Date of Award
Master of Science in Ocean Engineering
Lora Van Uffelen
The Kongsberg Seaglider M1 is a commercially available autonomous under- water vehicle (AUV) primarily used as a platform for oceanographic measurements of salinity, temperature, and oxygen. The Seaglider currently uses two different dead-reckoned solutions, the glide slope model (GSM) and the hydrodynamic model (HDM), to provide a localization solution for each dive. While the accuracy of these solutions was not previously known explicitly, for the purposes of oceanographic profiling they were generally deemed sufficient. As the platform matures, there has been a growing interest in expanding its application and measurement capabilities. With some of the desired new applications, such as using the Seaglider as a moving acoustic receiver in acoustic tomography, comes a need to quantify and improve the localization accuracy of the vehicle.
This project sought to quantify the accuracy of the two localization solutions currently in use, investigate the effects of additional inertial measurements on the accuracy of such solutions, and identify potential opportunities for improvement to vehicle localization. To accomplish these goals, a Seaglider was instrumented with an inertial measurement unit (IMU) and tracked on the Dabob Bay acoustic tracking range. The acoustic track from the range was considered a ground-truth and used to evaluate various localization solutions. Error metrics were developed to quantify and compare the accuracy of the different localization solutions.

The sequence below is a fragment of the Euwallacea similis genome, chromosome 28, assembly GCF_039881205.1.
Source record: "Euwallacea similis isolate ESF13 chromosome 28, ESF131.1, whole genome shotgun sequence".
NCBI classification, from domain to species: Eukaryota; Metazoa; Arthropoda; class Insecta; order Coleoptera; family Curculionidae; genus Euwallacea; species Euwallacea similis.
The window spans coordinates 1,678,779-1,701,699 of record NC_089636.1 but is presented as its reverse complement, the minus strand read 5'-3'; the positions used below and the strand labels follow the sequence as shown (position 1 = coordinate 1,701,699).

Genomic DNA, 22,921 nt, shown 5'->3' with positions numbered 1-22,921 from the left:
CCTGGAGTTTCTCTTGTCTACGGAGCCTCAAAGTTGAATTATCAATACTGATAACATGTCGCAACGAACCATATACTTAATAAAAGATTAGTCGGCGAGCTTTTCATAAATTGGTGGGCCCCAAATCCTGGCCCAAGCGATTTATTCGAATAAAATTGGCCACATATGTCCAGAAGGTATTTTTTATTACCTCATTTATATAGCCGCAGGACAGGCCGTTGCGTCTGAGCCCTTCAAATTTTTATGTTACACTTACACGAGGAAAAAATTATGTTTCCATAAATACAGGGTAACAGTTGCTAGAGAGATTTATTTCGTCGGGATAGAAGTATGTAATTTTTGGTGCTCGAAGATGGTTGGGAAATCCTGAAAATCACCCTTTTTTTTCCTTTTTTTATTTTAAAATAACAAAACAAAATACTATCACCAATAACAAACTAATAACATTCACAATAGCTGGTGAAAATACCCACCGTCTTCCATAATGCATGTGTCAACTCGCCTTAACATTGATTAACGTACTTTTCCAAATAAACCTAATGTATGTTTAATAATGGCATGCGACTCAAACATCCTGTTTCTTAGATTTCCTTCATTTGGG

Results indicated the Seaglider’s GSM solution is significantly more accurate than the HDM solution; while additional inertial measurements did not improve the accuracy of these solutions. From the collected data, sources of error in the two main localization solutions were identified, as well as their expected magnitude. Results were then used to make recommendations for development of an improved localization solution.
Snyder, Wendy, "EFFECTS OF INCORPORATING INERTIAL MEASUREMENTS ON THE LOCALIZATION ACCURACY OF THE SEAGLIDER AUV" (2019). Open Access Master's Theses. Paper 1499.